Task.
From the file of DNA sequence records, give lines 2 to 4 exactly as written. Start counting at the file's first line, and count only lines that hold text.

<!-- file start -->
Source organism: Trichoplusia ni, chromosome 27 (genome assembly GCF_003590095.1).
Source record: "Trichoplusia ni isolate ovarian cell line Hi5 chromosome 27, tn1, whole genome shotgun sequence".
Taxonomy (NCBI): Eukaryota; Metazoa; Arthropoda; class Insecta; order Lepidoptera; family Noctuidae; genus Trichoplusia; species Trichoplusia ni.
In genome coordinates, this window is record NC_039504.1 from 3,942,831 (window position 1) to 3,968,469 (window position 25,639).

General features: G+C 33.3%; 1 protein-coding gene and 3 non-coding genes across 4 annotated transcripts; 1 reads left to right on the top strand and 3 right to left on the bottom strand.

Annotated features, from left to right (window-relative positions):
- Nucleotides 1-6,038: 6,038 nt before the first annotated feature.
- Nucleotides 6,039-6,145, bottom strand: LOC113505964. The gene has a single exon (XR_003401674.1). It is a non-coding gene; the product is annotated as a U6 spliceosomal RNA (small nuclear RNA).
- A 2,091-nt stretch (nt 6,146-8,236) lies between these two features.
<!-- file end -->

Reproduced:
Source record: "Trichoplusia ni isolate ovarian cell line Hi5 chromosome 27, tn1, whole genome shotgun sequence".
Taxonomy (NCBI): Eukaryota; Metazoa; Arthropoda; class Insecta; order Lepidoptera; family Noctuidae; genus Trichoplusia; species Trichoplusia ni.
In genome coordinates, this window is record NC_039504.1 from 3,942,831 (window position 1) to 3,968,469 (window position 25,639).